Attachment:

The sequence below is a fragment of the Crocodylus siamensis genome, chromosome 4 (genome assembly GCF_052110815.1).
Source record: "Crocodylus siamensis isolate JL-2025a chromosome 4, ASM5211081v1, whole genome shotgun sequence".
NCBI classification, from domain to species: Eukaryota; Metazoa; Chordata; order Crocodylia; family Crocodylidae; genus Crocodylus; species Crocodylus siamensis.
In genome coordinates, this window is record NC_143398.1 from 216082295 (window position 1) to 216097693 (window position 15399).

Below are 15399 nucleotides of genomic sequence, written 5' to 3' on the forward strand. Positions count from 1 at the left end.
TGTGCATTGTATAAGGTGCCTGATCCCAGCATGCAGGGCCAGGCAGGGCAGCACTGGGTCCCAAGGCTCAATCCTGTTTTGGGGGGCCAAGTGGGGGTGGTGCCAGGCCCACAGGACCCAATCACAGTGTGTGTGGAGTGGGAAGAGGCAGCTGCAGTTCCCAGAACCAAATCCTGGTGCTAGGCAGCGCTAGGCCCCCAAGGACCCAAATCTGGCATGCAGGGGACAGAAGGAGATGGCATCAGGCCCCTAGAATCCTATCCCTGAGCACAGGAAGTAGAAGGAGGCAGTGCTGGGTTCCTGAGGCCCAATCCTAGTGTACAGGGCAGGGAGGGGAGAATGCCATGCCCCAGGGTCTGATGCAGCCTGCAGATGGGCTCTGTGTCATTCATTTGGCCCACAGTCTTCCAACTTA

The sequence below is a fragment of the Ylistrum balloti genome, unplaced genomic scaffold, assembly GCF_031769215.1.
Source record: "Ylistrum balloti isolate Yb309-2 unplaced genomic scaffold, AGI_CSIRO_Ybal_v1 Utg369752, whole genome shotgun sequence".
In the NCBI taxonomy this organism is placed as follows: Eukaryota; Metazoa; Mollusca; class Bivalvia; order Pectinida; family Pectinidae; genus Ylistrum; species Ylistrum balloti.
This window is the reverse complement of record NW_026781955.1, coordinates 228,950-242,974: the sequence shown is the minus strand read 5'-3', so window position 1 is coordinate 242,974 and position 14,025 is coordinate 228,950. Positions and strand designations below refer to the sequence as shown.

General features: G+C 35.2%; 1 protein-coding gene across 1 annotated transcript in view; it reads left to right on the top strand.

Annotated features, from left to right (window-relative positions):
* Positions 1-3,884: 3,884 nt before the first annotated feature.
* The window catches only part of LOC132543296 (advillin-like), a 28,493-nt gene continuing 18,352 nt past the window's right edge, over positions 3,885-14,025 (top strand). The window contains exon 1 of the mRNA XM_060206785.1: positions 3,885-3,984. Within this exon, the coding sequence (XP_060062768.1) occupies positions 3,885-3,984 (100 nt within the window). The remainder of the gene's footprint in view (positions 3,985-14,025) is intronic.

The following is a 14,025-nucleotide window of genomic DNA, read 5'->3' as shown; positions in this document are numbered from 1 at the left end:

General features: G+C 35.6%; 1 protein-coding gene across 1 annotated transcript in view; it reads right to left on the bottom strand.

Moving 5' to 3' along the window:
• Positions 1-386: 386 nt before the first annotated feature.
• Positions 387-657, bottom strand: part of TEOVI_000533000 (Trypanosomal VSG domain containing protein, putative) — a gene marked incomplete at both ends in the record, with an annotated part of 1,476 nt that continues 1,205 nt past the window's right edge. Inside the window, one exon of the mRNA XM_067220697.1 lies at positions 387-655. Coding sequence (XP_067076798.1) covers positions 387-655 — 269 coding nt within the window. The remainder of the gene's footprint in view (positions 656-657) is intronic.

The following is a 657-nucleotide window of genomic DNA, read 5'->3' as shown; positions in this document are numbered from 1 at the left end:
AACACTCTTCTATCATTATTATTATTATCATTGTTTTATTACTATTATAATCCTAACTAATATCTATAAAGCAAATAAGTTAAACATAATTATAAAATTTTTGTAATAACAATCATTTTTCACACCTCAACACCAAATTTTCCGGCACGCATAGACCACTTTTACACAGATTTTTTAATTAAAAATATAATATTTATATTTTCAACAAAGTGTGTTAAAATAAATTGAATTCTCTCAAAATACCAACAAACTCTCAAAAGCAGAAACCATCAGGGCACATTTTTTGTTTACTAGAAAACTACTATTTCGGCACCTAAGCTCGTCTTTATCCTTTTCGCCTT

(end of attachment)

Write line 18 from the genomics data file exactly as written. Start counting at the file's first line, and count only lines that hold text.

• Positions 1-386: 386 nt before the first annotated feature.